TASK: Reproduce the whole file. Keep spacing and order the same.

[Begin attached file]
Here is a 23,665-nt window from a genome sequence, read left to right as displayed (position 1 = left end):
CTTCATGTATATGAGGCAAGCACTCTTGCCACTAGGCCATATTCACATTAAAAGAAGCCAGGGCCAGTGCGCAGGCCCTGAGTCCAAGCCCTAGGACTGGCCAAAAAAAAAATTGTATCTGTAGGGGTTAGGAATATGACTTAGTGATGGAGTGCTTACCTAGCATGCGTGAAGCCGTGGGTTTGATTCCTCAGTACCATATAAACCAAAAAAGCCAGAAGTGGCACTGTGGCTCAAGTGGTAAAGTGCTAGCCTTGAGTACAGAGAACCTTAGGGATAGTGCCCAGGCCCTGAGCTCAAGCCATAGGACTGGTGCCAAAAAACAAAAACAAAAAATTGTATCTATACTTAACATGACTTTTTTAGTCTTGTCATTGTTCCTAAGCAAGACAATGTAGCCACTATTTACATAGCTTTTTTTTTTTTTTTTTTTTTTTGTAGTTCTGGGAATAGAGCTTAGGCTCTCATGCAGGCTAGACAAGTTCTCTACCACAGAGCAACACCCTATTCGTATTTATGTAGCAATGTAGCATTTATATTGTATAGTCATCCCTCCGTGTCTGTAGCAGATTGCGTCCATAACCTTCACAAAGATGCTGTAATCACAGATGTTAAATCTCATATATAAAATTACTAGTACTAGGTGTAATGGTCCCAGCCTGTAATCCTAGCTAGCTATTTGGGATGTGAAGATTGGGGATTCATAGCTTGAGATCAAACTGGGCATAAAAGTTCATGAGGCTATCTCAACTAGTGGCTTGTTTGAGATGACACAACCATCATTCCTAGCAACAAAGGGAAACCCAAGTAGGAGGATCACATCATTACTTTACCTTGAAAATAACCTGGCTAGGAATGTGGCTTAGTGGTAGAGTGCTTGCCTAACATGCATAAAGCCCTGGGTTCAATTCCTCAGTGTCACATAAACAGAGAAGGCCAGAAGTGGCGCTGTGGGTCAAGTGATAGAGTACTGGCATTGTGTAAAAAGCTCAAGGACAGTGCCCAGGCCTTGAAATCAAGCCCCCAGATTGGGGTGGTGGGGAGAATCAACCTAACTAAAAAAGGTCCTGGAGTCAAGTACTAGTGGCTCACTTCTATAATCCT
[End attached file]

Here is a 23,665-nt window from a genome sequence, read left to right as displayed (position 1 = left end):
CTTCATGTATATGAGGCAAGCACTCTTGCCACTAGGCCATATTCACATTAAAAGAAGCCAGGGCCAGTGCGCAGGCCCTGAGTCCAAGCCCTAGGACTGGCCAAAAAAAAAATTGTATCTGTAGGGGTTAGGAATATGACTTAGTGATGGAGTGCTTACCTAGCATGCGTGAAGCCGTGGGTTTGATTCCTCAGTACCATATAAACCAAAAAAGCCAGAAGTGGCACTGTGGCTCAAGTGGTAAAGTGCTAGCCTTGAGTACAGAGAACCTTAGGGATAGTGCCCAGGCCCTGAGCTCAAGCCATAGGACTGGTGCCAAAAAACAAAAACAAAAAATTGTATCTATACTTAACATGACTTTTTTAGTCTTGTCATTGTTCCTAAGCAAGACAATGTAGCCACTATTTACATAGCTTTTTTTTTTTTTTTTTTTTTTTGTAGTTCTGGGAATAGAGCTTAGGCTCTCATGCAGGCTAGACAAGTTCTCTACCACAGAGCAACACCCTATTCGTATTTATGTAGCAATGTAGCATTTATATTGTATAGTCATCCCTCCGTGTCTGTAGCAGATTGCGTCCATAACCTTCACAAAGATGCTGTAATCACAGATGTTAAATCTCATATATAAAATTACTAGTACTAGGTGTAATGGTCCCAGCCTGTAATCCTAGCTAGCTATTTGGGATGTGAAGATTGGGGATTCATAGCTTGAGATCAAACTGGGCATAAAAGTTCATGAGGCTATCTCAACTAGTGGCTTGTTTGAGATGACACAACCATCATTCCTAGCAACAAAGGGAAACCCAAGTAGGAGGATCACATCATTACTTTACCTTGAAAATAACCTGGCTAGGAATGTGGCTTAGTGGTAGAGTGCTTGCCTAACATGCATAAAGCCCTGGGTTCAATTCCTCAGTGTCACATAAACAGAGAAGGCCAGAAGTGGCGCTGTGGGTCAAGTGATAGAGTACTGGCATTGTGTAAAAAGCTCAAGGACAGTGCCCAGGCCTTGAAATCAAGCCCCCAGATTGGGGTGGTGGGGAGAATCAACCTAACTAAAAAAGGTCCTGGAGTCAAGTACTAGTGGCTCACTTCTATAATCCT